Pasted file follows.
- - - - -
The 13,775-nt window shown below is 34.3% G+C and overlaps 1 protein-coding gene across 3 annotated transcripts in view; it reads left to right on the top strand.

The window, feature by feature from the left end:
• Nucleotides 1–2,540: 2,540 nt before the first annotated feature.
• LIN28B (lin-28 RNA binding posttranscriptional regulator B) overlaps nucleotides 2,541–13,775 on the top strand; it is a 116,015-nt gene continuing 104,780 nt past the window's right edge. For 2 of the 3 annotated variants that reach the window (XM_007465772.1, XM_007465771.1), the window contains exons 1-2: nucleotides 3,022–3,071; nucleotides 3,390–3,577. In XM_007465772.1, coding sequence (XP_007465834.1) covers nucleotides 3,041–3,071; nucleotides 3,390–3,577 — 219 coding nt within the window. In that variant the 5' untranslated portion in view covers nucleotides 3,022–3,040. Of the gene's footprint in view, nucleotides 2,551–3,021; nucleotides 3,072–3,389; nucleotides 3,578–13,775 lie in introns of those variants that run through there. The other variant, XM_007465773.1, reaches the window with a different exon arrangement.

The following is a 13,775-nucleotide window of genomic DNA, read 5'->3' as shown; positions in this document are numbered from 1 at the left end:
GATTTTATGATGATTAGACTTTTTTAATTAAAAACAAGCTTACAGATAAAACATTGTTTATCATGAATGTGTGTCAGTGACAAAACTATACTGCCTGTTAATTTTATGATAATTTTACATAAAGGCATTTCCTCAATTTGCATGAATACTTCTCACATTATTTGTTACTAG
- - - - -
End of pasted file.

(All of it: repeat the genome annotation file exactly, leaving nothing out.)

The 13,775-nt window shown below is 34.3% G+C and overlaps 1 protein-coding gene across 3 annotated transcripts in view; it reads left to right on the top strand.

The window, feature by feature from the left end:
• Nucleotides 1–2,540: 2,540 nt before the first annotated feature.
• LIN28B (lin-28 RNA binding posttranscriptional regulator B) overlaps nucleotides 2,541–13,775 on the top strand; it is a 116,015-nt gene continuing 104,780 nt past the window's right edge. For 2 of the 3 annotated variants that reach the window (XM_007465772.1, XM_007465771.1), the window contains exons 1-2: nucleotides 3,022–3,071; nucleotides 3,390–3,577. In XM_007465772.1, coding sequence (XP_007465834.1) covers nucleotides 3,041–3,071; nucleotides 3,390–3,577 — 219 coding nt within the window. In that variant the 5' untranslated portion in view covers nucleotides 3,022–3,040. Of the gene's footprint in view, nucleotides 2,551–3,021; nucleotides 3,072–3,389; nucleotides 3,578–13,775 lie in introns of those variants that run through there. The other variant, XM_007465773.1, reaches the window with a different exon arrangement.

The following is a 13,775-nucleotide window of genomic DNA, read 5'->3' as shown; positions in this document are numbered from 1 at the left end:
GATTTTATGATGATTAGACTTTTTTAATTAAAAACAAGCTTACAGATAAAACATTGTTTATCATGAATGTGTGTCAGTGACAAAACTATACTGCCTGTTAATTTTATGATAATTTTACATAAAGGCATTTCCTCAATTTGCATGAATACTTCTCACATTATTTGTTACTAG